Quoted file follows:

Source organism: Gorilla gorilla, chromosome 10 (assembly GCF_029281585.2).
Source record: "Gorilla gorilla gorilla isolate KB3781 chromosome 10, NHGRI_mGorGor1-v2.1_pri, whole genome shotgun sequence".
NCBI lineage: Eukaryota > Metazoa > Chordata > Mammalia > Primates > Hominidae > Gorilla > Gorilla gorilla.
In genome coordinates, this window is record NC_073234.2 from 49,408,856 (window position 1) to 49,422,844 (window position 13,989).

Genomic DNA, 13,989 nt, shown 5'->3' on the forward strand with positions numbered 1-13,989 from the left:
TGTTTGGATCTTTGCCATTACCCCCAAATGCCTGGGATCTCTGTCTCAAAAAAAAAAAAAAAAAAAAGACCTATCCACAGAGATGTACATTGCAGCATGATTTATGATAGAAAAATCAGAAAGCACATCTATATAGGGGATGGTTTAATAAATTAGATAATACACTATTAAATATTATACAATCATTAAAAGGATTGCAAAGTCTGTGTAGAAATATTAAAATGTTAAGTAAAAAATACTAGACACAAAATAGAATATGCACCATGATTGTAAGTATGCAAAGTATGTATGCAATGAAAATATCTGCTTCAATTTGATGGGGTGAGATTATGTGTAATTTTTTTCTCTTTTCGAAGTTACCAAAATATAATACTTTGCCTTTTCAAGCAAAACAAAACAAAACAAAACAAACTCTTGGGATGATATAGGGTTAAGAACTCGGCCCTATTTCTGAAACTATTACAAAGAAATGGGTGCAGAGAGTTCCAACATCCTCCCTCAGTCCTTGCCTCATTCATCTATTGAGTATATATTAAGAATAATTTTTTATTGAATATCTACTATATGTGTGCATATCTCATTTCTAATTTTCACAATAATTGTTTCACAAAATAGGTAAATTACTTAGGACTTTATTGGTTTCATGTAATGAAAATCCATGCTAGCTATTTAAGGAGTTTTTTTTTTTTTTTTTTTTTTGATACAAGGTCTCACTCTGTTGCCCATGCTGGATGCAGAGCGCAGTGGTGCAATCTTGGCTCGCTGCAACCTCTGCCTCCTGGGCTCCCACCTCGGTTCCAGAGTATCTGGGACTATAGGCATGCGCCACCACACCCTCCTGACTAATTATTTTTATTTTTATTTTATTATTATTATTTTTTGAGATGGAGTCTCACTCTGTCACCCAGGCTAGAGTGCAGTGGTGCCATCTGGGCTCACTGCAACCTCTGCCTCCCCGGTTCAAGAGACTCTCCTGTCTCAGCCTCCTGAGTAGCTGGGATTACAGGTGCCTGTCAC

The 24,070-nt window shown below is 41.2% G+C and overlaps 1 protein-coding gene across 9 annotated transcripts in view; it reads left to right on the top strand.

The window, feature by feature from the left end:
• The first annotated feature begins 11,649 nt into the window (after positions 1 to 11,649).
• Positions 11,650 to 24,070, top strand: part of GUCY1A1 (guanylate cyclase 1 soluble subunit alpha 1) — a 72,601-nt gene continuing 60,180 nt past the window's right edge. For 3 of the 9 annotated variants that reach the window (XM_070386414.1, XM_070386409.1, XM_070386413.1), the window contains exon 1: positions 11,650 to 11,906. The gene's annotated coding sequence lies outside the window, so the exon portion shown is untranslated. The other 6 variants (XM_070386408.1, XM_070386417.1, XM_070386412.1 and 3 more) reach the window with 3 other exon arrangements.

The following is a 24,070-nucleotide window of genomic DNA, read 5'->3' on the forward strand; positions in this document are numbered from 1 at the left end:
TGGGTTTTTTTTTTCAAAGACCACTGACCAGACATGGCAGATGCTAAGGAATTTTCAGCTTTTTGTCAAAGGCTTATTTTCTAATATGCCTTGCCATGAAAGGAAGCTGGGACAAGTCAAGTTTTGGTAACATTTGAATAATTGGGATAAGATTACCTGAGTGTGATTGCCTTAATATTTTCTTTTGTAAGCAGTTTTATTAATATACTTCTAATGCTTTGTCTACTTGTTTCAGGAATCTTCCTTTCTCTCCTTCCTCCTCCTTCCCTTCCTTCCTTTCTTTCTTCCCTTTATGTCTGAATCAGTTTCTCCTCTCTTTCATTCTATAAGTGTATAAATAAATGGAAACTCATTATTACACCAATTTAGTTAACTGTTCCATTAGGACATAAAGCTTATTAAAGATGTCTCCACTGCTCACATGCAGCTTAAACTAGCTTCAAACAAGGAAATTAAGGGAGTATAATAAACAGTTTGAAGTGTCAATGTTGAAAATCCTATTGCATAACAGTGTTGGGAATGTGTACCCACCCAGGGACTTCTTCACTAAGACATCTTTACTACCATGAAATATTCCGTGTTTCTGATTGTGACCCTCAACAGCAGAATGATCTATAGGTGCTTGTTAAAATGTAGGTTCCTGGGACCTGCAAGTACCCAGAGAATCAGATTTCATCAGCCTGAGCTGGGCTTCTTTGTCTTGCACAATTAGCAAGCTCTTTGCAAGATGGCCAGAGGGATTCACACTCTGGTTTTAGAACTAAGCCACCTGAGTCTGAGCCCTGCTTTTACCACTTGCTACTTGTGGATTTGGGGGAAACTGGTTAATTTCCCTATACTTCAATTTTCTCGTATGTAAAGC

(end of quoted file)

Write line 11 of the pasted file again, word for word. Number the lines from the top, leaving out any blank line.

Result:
The following is a 24,070-nucleotide window of genomic DNA, read 5'->3' on the forward strand; positions in this document are numbered from 1 at the left end: